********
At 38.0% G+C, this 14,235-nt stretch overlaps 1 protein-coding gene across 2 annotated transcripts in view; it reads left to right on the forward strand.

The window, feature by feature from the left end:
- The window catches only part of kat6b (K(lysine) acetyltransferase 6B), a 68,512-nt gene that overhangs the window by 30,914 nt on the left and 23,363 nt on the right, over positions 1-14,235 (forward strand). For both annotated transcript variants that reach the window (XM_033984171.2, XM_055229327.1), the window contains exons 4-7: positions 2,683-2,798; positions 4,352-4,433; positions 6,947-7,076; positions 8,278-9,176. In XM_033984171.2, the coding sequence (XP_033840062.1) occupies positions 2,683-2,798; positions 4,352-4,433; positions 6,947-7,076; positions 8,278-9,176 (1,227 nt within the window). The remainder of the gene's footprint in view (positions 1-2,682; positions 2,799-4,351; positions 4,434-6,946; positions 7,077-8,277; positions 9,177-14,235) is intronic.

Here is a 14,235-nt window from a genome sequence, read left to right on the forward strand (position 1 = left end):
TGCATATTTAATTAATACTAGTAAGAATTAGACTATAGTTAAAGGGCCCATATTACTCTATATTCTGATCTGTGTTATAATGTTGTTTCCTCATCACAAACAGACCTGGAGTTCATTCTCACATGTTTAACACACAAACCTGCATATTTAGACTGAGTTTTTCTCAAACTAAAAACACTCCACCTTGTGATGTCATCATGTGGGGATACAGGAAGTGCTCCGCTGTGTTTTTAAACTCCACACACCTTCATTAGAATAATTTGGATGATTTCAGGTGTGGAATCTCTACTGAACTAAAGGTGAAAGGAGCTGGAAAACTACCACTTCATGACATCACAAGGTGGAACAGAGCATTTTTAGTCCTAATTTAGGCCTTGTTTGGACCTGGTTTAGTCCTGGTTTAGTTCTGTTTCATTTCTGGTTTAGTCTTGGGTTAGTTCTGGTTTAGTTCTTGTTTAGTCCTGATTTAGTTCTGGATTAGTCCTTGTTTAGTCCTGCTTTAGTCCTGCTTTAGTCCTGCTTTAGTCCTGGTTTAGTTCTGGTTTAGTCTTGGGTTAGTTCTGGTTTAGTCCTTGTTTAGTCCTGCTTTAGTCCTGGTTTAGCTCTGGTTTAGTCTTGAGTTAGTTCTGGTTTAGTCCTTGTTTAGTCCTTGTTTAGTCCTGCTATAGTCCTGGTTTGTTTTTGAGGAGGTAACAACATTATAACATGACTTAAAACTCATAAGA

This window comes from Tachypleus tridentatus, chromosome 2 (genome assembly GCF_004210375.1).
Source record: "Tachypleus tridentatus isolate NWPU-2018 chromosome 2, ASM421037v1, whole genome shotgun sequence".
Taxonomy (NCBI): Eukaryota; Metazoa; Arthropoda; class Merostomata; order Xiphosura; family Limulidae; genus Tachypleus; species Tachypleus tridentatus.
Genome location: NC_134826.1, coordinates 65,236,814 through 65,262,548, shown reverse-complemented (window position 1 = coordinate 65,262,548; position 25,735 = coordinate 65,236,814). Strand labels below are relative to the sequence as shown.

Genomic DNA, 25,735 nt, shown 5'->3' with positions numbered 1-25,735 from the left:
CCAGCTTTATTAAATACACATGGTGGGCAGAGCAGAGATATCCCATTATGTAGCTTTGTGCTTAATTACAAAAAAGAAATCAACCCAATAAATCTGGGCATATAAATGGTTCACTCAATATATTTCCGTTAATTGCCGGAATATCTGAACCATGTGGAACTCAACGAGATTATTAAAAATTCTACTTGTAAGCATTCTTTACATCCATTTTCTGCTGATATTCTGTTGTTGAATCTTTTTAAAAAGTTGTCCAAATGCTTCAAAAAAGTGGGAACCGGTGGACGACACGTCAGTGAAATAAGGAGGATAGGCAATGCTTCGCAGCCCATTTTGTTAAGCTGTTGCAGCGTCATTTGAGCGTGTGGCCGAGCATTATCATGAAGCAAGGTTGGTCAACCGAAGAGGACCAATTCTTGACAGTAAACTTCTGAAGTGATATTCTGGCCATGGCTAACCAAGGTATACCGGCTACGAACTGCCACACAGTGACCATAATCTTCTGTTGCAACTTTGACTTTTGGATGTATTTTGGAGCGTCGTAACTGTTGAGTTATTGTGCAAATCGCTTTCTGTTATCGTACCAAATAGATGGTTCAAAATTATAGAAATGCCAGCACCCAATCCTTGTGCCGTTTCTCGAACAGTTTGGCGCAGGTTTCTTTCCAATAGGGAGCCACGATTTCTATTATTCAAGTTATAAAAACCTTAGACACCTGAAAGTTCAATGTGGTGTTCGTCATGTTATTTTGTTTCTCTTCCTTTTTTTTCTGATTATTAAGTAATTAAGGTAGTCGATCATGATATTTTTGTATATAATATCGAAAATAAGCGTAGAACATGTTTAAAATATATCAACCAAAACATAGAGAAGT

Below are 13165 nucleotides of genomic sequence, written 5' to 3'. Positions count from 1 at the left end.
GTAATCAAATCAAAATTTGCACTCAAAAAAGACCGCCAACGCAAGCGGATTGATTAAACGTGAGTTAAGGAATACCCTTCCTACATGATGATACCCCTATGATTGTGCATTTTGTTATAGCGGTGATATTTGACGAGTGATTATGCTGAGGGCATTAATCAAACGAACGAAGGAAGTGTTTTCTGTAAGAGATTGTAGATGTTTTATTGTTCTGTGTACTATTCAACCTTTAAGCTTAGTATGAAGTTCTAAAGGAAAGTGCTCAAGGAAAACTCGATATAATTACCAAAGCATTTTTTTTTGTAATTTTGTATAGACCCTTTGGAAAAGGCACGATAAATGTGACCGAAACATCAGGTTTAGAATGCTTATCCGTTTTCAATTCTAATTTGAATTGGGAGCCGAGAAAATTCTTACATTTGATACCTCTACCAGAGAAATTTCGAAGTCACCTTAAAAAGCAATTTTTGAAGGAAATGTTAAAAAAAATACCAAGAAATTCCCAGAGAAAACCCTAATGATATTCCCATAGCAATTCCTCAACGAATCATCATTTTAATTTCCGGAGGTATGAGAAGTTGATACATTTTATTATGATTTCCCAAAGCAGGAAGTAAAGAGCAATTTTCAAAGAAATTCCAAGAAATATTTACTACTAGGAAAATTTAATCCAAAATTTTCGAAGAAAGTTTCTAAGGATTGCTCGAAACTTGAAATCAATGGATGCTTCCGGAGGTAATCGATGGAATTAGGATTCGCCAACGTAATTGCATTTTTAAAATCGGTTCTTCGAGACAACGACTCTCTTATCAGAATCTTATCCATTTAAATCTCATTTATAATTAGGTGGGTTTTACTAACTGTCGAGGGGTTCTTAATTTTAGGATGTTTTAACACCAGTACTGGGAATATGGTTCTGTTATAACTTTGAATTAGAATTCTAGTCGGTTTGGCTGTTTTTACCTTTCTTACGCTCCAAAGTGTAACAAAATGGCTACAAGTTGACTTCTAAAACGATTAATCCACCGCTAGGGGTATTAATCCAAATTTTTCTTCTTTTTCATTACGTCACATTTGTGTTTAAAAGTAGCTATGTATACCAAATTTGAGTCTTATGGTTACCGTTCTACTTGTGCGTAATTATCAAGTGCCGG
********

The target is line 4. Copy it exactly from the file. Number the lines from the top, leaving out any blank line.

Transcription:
Here is a 14,235-nt window from a genome sequence, read left to right on the forward strand (position 1 = left end):